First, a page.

In view of the liberal construction required by section 92 of the Workers' Compensation Act, we believe that the employee, in his petition to annul, and the Commission, in its consideration of that petition, are entitled to the benefit of our decision in St. Pierre v. St. Regis Paper Co., Me., 386 A.2d 714 (1978).[6] In accordance with the procedure followed in Severance v. State of Maine Department of Transportation, Me., 324 A.2d 314, 317 (1974) and Justard v. Oxford Paper Co., Me., 328 A.2d 127, 130 (1974), we therefore vacate the pro forma judgment of the Superior Court and remand *1001 the case to the Commission to determine, after hearing, the circumstances surrounding the employee's signing of the compensation agreements and then to determine, in the light of those circumstances, whether the employee signed the agreements as a result of his "mistake involving his average weekly wage." The Commission is to reach a decision on whether the petition comes within the scope of section 102 as interpreted in St. Pierre.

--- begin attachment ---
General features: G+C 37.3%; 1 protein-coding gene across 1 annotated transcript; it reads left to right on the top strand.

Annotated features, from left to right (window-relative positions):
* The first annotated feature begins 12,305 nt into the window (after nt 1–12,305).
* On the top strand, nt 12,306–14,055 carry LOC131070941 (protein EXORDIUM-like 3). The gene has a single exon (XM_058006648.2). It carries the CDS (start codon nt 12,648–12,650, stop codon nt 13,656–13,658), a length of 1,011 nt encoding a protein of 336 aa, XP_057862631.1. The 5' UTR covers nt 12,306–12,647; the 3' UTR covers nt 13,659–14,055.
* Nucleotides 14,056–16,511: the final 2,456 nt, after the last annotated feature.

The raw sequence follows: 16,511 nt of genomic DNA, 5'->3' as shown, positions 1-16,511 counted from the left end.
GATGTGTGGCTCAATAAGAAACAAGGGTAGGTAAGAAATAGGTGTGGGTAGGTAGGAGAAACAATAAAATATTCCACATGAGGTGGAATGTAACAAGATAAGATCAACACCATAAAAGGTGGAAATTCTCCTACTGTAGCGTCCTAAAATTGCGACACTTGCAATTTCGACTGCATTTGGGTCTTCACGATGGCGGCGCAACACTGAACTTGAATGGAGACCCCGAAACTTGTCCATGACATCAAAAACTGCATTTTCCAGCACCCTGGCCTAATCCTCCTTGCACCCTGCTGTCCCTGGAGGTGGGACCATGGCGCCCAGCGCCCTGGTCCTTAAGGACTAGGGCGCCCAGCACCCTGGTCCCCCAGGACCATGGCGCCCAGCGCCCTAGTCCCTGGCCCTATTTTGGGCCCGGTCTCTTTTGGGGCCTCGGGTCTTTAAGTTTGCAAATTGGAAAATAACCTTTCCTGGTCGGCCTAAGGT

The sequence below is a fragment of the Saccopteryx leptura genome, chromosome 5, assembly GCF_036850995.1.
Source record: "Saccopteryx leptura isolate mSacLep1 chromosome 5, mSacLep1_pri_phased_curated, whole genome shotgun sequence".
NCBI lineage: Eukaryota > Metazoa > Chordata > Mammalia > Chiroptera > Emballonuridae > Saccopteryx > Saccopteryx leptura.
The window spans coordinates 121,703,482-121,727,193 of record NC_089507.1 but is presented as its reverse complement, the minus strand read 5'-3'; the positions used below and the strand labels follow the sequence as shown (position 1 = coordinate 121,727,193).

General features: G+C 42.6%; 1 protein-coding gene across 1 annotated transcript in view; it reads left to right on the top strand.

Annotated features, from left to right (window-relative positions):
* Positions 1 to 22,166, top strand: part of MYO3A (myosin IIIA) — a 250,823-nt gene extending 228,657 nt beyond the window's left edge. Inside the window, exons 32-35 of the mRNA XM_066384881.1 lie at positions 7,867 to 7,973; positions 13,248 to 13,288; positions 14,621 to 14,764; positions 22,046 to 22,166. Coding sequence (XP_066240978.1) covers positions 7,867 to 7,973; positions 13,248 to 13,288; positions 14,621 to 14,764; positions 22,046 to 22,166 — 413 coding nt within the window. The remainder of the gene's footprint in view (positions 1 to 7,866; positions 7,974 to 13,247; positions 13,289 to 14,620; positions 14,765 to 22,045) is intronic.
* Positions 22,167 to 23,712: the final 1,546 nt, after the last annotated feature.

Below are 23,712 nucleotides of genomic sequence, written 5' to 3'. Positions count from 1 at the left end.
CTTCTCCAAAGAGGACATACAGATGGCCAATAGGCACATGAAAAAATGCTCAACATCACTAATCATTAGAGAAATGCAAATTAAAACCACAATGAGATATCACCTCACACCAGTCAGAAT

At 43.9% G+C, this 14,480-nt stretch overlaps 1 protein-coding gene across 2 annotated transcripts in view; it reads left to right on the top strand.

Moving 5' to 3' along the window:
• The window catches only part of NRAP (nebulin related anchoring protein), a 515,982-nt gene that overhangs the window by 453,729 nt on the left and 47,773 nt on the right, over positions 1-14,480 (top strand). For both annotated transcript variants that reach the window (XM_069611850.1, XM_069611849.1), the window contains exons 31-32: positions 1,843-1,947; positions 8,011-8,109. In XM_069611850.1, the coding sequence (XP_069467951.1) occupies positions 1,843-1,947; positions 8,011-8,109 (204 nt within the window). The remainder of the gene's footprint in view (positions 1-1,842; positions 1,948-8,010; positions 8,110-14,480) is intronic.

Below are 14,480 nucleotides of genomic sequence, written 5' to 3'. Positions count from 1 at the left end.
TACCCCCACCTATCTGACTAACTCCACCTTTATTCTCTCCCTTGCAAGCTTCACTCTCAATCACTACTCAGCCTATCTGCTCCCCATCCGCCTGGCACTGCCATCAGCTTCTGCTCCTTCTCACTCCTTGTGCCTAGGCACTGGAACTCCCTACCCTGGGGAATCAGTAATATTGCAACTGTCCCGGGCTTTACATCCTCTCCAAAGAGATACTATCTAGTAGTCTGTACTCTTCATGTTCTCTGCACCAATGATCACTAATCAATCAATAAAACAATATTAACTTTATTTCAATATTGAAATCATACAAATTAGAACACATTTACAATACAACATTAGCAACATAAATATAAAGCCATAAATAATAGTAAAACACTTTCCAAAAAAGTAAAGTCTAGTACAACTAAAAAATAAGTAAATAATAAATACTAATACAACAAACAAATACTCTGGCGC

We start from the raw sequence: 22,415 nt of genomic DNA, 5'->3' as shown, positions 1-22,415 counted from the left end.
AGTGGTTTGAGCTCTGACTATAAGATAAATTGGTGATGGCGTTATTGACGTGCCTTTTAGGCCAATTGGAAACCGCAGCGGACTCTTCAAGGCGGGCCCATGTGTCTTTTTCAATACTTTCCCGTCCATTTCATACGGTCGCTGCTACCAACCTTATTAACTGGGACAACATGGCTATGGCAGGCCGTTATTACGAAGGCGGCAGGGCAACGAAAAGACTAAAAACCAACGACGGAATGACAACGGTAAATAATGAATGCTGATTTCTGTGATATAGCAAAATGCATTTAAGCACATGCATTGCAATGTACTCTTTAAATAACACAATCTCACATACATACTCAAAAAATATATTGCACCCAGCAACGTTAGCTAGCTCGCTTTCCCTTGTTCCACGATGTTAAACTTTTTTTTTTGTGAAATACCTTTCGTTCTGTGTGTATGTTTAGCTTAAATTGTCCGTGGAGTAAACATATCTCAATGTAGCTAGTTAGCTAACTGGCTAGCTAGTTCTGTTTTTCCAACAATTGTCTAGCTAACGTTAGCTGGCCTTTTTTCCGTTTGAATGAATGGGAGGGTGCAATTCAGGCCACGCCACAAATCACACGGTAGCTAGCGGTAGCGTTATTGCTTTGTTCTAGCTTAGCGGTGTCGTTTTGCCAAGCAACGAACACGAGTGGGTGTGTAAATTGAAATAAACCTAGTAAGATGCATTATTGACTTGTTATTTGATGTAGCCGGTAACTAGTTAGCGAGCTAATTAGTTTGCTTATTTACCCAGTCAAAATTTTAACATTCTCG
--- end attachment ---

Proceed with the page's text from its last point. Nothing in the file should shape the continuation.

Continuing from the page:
The entry must be:

Appeal sustained.

Pro forma judgment of the Superior Court vacated.

Remanded to the Workers' Compensation Commission for hearing and other proceedings consistent with this opinion.

It is further ordered that the employer pay to the employee an allowance for counsel fees in the amount of $550, together with his reasonable out-of-pocket expenses for this appeal.

NOTES

[1] Effective July 6, 1978, the name of the Industrial Accident Commission was changed to Workers' Compensation Commission. P.L. 1977, ch. 612.

[2] 39 M.R.S.A. § 2(2)(D) (1978) provides:

"Where the employee is employed regularly in any week concurrently by 2 or more employers, for one of whom he works at one time and for another he works another time, his `average weekly wages' shall be computed as if the wages, earnings or salary received by him from all such employers were wages, earnings or salary earned in the employment of the employer for whom he was working at the time of the injury."